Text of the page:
Together, with an earlier credit for “PBT Source Reduction: Dioxins and Halogenated Organic Compounds” marks the beginning of a three-step approach the USGBC is undertaking to address “chemicals of concern” in building materials, according to the article.
The new pilot credit “acknowledges and supports contemporary and accepted knowledge about specific chemicals of concern that should be avoided,” according to the Pilot Credit documentation, which can be met by screening interior finish products to avoid the use of phthalates and halogenated flame retardants.
USGBC says these chemicals are listed by the U.S. Environmental Protection Agency’s Existing Chemicals Program, as well as California’s list of Chemicals Known to the State to Cause Cancer or Reproductive Toxicity, which is also known as Proposition 65, reports Healthy Building News.
In January, the EPA took preliminary steps to set standards by 2013 or ban four types of chemicals of concern including phthalates and polybrominated diphenyl ethers (PBDEs), which are flame retardants.
EPA announced in 2009 that three U.S. companies — Chemtura, Albemarle and ICL Industrial Products — agreed to phase out DecaBDE, a widely used fire retardant chemical that may potentially cause cancer and may impact brain function.
The USGBC’s action coincides with a scientists’ consensus statement of concern on flame retardants, which was signed by 145 prominent scientists from 22 countries, and endorsed by the Director of the National Institute of Environmental Health Sciences (NIEHS), reports Healthy Building News.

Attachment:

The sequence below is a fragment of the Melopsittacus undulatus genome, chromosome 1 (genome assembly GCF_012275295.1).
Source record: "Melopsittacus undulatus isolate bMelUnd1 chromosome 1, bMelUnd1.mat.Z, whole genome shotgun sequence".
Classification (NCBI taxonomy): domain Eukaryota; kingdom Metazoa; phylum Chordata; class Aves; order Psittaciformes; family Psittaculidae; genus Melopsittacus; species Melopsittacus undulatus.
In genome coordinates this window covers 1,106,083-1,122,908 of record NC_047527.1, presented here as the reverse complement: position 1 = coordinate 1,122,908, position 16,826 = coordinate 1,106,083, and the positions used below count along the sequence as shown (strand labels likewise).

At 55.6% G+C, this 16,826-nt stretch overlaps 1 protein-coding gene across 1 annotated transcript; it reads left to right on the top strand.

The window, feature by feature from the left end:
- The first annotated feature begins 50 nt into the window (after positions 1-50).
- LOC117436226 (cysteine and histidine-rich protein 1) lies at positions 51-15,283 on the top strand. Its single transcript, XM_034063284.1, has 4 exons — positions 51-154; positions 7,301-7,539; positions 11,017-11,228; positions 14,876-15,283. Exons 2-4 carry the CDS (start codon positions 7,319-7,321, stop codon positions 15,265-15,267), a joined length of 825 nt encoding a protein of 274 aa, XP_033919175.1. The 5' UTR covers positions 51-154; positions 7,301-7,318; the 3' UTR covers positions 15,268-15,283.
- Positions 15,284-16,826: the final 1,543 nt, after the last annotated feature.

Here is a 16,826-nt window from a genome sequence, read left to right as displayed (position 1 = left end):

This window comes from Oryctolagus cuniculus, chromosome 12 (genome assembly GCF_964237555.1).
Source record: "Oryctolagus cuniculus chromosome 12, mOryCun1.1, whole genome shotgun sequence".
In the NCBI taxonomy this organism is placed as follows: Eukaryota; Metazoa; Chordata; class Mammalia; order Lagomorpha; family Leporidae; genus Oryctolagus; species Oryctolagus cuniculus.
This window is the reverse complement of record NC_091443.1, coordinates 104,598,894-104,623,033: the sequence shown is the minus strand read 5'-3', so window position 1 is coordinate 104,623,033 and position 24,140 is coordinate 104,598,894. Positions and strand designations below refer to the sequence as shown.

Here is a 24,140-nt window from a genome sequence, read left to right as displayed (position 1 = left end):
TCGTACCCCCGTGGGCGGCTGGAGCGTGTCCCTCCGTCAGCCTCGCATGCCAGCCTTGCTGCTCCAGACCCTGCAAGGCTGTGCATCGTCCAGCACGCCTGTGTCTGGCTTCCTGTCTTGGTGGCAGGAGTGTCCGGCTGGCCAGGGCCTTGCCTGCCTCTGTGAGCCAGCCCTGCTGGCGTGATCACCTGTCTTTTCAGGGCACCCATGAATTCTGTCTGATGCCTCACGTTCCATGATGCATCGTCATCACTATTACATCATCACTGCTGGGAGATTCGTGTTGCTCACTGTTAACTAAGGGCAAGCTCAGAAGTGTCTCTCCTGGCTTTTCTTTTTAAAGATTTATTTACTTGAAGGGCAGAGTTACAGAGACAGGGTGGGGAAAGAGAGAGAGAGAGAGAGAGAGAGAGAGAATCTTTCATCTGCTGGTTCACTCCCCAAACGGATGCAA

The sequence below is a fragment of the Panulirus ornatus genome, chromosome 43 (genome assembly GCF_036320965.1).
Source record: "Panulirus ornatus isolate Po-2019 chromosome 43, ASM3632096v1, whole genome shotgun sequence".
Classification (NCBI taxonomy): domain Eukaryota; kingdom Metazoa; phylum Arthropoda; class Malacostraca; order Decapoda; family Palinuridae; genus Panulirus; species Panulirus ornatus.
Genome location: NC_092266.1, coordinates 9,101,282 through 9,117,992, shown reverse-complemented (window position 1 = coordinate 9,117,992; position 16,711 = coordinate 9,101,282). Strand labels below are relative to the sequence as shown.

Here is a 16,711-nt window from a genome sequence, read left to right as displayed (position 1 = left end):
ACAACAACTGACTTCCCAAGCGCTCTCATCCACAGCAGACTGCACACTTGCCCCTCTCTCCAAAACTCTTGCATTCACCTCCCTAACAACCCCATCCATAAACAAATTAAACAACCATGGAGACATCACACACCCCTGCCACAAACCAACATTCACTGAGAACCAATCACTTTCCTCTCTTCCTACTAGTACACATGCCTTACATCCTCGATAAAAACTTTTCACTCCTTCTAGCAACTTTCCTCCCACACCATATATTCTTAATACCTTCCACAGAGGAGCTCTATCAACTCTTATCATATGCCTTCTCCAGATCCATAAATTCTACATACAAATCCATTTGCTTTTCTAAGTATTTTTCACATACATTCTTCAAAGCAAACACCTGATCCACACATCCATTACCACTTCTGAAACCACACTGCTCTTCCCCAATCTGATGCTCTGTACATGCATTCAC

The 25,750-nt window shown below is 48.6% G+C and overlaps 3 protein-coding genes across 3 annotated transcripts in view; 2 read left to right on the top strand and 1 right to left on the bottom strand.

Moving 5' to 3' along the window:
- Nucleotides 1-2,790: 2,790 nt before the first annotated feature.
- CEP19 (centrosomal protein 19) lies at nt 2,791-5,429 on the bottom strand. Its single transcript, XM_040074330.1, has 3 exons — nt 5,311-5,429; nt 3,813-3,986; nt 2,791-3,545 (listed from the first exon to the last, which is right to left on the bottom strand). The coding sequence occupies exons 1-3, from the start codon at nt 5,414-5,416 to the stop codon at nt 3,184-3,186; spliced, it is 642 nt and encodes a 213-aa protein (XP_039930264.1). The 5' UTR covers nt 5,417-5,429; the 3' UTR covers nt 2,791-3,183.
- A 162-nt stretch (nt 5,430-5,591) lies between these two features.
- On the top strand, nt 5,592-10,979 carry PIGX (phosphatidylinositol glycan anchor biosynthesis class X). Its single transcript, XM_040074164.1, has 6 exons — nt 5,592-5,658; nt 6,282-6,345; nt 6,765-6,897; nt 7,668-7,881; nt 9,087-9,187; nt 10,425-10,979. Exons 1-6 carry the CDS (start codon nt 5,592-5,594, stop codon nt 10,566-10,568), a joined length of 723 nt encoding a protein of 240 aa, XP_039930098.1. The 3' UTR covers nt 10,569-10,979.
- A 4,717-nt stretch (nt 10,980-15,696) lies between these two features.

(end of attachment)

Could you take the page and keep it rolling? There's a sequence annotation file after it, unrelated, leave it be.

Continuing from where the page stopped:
The new LEED credit does not address all of the EPA’s “chemicals of concern” that are widely used in building products, such as bisphenol A (BPA), and many epoxy-based products, or perfluorinated compounds (PFCs), according to the article.
However, these chemicals could be addressed by USGBC as a next step in its strategy to eliminate chemicals of concern from building products.
Connecticut, Massachusetts, Washington, New York and Oregon now have limits on BPA, particularly in products used by children.
The USGBC encourages project teams to use the LEED Pilot Credit Library on LEEDuser to learn more about the Pilot Credits and to participate in the pilot process.
A $100-million lawsuit was recently filed against USGBC, alleging fraud, unfair competition, deceptive trade practices, and false advertising.